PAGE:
As far as the Rebirth series for the Titans go, not much prior reading is required. For Titans (Rebirth), you will need to read the Titans Hunt miniseries, which directly connects to Titans, as they are both done by the same writer. Titans Hunt, the miniseries, is necessary for understanding never-before-revealed PE Titans lore. The two N52 TT series did not reveal that hidden history, so you need to read Titans Hunt. Teen Titans (Rebirth) needs no prior reading. Of the two, I feel that Titans (Rebirth) was stronger than Teen Titans (Rebirth), but both were solid. Post-No Justice, I feel that Teen Titans (PNJ) was stronger than Titans (PNJ), but both were really enjoyable.
No worries. Feel free to follow-up if you have further questions down the road. I also wouldn't mind hearing your thoughts on Titans Hunt and/or Titans or Teen Titans (Rebirth versions) as you read them. And, of course, if you have any questions about those series, feel free to shoot them my way.
Hi N8, I just finished the first issue of the New Teen Titians. Thank you for the recommendation and the information. It is an awesome read. I can tell that I am really going to enjoy this series. I hope you are well.
Thank you for the update! The first issue is gripping, for sure, but the issues continue on and become even more interesting as elements connect together. Let me know once you have read up to issue #8, which is the first major milestone while reading the series. I hope you are enjoying the series, even if it does not have modern art, haha. I believe George Pérez does amazing work, and NTT has some of the best art of the 1980s, in my opinion.
No problem! I will definitely keep you updated. That is great to hear about the later issues. I am really enjoying this series. I love the classic look of 80s comic book art. Also, I totally agree with your opinion. Thanks so much friend!
I am enjoying seeing the original source material for plot points that showed up on Titans shows and movies.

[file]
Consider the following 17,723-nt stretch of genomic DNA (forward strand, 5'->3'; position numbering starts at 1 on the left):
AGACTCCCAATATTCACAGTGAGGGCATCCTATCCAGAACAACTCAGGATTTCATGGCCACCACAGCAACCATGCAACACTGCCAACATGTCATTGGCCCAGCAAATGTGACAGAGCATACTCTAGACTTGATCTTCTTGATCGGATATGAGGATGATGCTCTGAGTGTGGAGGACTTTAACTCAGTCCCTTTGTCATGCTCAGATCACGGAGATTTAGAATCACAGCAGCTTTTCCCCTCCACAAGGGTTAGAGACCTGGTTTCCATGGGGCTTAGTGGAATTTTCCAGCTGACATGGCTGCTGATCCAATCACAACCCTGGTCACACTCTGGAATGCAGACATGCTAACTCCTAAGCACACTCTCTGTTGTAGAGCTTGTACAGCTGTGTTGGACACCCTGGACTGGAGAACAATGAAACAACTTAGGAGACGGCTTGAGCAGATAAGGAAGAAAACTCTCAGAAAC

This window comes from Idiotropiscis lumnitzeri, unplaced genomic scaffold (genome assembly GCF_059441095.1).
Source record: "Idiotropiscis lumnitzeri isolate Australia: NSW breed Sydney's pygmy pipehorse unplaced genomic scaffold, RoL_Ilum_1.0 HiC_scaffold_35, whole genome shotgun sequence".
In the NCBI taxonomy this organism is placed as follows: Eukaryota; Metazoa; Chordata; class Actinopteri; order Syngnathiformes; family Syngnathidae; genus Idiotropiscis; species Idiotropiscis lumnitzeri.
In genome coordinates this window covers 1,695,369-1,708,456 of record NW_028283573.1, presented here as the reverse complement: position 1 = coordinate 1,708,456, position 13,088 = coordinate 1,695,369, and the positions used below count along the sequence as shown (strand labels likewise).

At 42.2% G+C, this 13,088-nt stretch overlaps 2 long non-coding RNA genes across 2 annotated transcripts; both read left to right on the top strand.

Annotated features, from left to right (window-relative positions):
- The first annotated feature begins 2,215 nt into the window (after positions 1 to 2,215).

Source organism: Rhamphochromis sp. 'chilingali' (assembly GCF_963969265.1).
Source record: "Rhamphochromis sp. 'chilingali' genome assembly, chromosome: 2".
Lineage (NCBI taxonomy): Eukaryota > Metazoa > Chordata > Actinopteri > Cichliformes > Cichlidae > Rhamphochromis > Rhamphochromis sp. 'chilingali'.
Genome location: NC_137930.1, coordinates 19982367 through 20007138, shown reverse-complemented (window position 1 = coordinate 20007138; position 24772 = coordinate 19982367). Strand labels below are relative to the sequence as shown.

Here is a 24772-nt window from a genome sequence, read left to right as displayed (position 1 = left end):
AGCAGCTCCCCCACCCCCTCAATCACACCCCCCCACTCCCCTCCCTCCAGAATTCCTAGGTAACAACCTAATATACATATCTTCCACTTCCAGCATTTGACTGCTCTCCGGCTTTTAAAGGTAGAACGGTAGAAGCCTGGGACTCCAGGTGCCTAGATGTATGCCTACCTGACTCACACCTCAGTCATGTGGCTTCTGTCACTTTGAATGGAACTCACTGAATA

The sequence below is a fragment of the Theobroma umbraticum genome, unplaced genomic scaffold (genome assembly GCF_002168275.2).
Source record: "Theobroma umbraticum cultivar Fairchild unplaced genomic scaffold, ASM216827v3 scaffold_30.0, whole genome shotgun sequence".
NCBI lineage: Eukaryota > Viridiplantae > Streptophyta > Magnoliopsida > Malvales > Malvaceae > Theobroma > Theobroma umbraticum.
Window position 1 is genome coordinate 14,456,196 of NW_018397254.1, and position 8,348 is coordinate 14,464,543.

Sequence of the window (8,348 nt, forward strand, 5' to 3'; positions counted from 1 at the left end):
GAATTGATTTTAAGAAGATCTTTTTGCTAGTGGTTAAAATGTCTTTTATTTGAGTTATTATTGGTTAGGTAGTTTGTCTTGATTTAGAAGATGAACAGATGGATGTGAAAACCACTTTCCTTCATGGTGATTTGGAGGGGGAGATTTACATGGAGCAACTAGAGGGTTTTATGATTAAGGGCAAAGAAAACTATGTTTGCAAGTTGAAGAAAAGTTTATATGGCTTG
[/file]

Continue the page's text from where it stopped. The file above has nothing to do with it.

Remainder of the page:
I most definitely concur on that latter point. I grew up on the Teen Titans animated series from 2003-2006, so when I decided to get into DC Comics, I decided to pick one mythos and delve into it. I chose the Titans because I wanted to see how the original versions differed from the alternate media versions I had been accustomed to. There are similarities, but I have mostly found differences. But I quickly came to love all of those differences. As I became better read, the mainstream versions became my preferred versions, by far. Better still, deciding to read any mythos of DC will automatically introduce you to characters from other mythos as well, what with all the crossover events and tie-ins with other titles and guest appearances. So even if you were to just read the Titans mythos, you would have an understanding of the DC universe at large.
I am the type who likes to start chronologically, even if earlier installments of a franchise/series is not as gripping for me. I started Teen Titans from the very beginning, the original series. It started a little campy, but I've come to appreciate and love those older issues for what they are. I enjoyed getting to know the original 16 Titans, and I somewhat hold them close to my heart—partially because they are "originals" and partly because many of them fell into obscurity or otherwise are not as appreciated as later members. I then went on to read NTT and the other Titans titles in order. I think I really fell hard for the Titans about halfway through finishing NTT. I hope you enjoy reading the title and learning the differences between the adaptations of the characters you know of from alternate media and their original versions. Like I said, let me know once you have finished issue #8, and I will give you more details on the proper reading order (as there are annuals and a miniseries and tie-ins and such coming up).